I had been looking all over for Ry Cooder. He wanted me to write something about his new record, but he’s a hard guy to find when he doesn’t want to be found. For a couple of weeks, I drove all through Texas, up through the Oklahoma panhandle, cut off a piece of Arkansas and went on east through Tennessee.
I don’t mind driving.
Somewhere between Nashville and Knoxville I decided to get off the interstate and take the back roads for a while. The interstates are built for speed; they paved over a lot of things that had been there for a long time. If you are addicted to speed and convenience you can let a lot of things slip away.
I made my way on a beautiful two-lane road through a rolling countryside of hills and barns. After an hour or so I pulled over in front of a little clapboard church; it was a weekday afternoon and there was nobody around, and I thought I’d go in and sit and think about the world for a while.
It was a humble place; the congregation must not have had the money for a stained-glass extravaganza. Just a place to go and have some togetherness for a while before returning to a life of hard work. When I turned to step into one of the rear pews I saw that I wasn’t alone. A guy with thick-framed glasses, a flannel shirt and a wool watch cap on his head was sitting there, one arm over the back of the pew, looking toward the front of the church. It was one of those coincidences you couldn’t make up.
“Ry,” I said, “for God’s sake – I’ve been looking all over for you. We need to talk about the new record.”
“This is a good, quiet place to talk. I like this place.”
I settled in next to him, looked around a little more. “Yeah, I do, too,” I said. “I didn’t know you were religious.”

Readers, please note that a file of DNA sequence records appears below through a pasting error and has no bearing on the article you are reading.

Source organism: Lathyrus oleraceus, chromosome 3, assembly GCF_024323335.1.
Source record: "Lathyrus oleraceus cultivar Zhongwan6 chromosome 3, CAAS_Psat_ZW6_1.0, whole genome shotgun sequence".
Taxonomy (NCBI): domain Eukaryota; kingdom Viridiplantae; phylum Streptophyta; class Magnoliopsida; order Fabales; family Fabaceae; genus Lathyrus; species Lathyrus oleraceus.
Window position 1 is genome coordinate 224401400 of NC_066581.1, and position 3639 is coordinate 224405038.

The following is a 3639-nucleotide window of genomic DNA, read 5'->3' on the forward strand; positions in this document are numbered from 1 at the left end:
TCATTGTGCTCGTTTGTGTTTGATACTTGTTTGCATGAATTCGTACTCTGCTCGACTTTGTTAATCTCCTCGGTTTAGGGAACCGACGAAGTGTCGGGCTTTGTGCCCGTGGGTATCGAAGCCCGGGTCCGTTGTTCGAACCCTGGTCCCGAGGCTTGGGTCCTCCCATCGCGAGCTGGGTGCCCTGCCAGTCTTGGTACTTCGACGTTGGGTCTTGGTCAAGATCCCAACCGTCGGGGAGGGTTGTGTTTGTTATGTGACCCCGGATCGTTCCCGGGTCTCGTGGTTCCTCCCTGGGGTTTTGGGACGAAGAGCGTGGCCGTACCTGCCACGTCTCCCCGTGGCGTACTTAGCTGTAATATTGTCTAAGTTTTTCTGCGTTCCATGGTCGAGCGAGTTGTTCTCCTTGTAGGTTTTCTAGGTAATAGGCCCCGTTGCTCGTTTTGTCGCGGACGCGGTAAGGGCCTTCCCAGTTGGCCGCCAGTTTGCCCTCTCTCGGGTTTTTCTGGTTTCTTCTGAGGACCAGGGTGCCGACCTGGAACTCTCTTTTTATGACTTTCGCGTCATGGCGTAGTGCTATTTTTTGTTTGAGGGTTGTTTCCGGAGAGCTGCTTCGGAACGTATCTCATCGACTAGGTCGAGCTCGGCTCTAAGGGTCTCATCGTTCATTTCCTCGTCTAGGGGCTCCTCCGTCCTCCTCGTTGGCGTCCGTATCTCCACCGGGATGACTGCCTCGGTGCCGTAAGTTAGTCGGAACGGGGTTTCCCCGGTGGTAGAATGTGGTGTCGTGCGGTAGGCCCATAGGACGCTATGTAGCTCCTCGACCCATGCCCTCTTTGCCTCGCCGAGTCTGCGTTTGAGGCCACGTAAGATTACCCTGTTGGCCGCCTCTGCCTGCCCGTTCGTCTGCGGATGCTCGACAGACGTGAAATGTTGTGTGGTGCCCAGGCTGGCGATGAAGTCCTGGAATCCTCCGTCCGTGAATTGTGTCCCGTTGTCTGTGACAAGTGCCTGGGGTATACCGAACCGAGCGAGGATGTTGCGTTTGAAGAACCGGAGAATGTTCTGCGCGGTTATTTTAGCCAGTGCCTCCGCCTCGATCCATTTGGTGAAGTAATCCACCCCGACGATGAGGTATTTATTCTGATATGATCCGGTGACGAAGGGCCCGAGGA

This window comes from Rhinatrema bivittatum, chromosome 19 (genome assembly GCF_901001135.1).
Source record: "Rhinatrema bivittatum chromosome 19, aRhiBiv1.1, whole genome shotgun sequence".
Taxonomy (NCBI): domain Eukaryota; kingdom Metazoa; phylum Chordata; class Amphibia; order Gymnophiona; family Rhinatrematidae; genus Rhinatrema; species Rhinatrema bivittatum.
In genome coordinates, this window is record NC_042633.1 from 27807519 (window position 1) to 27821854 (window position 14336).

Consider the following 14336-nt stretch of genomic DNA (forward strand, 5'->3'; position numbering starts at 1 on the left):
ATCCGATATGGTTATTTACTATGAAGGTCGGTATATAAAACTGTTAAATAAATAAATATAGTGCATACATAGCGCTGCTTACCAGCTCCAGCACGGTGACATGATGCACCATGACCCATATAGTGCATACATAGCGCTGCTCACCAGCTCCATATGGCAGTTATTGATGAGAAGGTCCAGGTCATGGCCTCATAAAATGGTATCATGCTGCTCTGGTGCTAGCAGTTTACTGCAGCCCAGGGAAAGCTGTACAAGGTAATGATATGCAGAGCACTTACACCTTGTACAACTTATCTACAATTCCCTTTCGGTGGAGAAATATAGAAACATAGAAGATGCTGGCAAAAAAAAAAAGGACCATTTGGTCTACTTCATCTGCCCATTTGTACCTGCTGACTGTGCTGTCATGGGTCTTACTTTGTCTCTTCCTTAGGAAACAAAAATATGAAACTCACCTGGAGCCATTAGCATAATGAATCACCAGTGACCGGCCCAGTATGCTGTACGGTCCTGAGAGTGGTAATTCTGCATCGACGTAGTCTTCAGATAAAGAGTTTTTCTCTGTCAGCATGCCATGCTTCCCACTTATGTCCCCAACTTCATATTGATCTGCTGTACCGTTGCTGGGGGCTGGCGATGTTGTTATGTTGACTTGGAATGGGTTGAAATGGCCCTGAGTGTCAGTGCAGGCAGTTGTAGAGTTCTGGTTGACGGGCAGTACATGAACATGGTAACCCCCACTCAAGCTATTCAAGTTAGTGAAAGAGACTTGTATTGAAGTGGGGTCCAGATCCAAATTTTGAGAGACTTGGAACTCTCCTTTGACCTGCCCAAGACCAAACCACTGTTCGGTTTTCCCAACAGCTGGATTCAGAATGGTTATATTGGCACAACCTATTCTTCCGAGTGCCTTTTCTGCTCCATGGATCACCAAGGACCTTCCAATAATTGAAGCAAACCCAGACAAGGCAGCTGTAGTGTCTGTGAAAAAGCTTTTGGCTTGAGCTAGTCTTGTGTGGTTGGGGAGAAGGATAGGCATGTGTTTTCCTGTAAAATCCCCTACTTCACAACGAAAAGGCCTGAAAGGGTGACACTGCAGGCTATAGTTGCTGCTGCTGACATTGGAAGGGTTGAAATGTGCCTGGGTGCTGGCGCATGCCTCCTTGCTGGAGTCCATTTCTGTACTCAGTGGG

“I’m not religious, but I always felt drawn to these songs. There’s some kind of reverence mood that takes hold when you play and sing.”
“Reverence,” I said.
“Reverence is a word I heard granddaughter Paloma’s nursery school teacher use. A Kashmiri woman. She said, ‘We don’t want to teach religion, but instill reverence.’ I thought that was a good word for the effect of this music. I remember the first indication I had as a child. ‘He Shall Feed His Flock,’ sung by Marian Anderson. I was maybe four at the time, and everything sort of stopped. Another good one was ‘I’d Climb The Highest Mountain,’ recorded by Pee Wee Russell.”
“People don’t listen to Pee Wee Russell enough,” I said.
“Then later came ‘Reunion In Heaven,’ by Flatt and Scruggs. That’s my #1 pick. Ricky Skaggs & The Whites and I sung it on tour, and we were not Flatt and Scruggs, but I can tell you the audience went to that place. Folks coming across the merch table afterwards said so.”
“Still,” I said, “if you have reverence, you must have reverence for something. Right? What does it mean?”
“It would take a high-grade poet to say it right, but I might say it means being a conduit for the feelings and experiences by people from other times, like when you stand in an old church yard and let the lonely tombs talk to you. Old Ali Farka Touré once told me when he played music, he could sense the ‘elders’ arrayed in semicircular rows behind and just above his head. When he was playing good, that is. If not, they weren’t summoned.”
“I think any creative artist has to have a sense of a truth or force beyond the visible,” I said. “Everybody deals with it in their own way. I can listen to Dorothy Love Coates or the Swan Silvertones or Rev. Jasper Williams Jr. and feel the truth of what’s being laid down, even though I might not believe in the literal, factual dimension of it.”
“I think a sense of loss is an inevitable ingredient,” he said. “The day my daughter-in-law Juliette’s dad, Robert, died, I went to see him and then went on to my engineer, Martin Pradler’s, house to record like I had planned. I felt weak and empty, but then ‘Jesus and Woody’ came into my mind. The unfinished lyric was all I had. So, I told Martin, ‘I’ll just improvise the tune.’ Halfway through, I choked up thinking about Robert, and felt like I might not make it, but the voice said, ‘Come on, get with it. One take, no mas.’”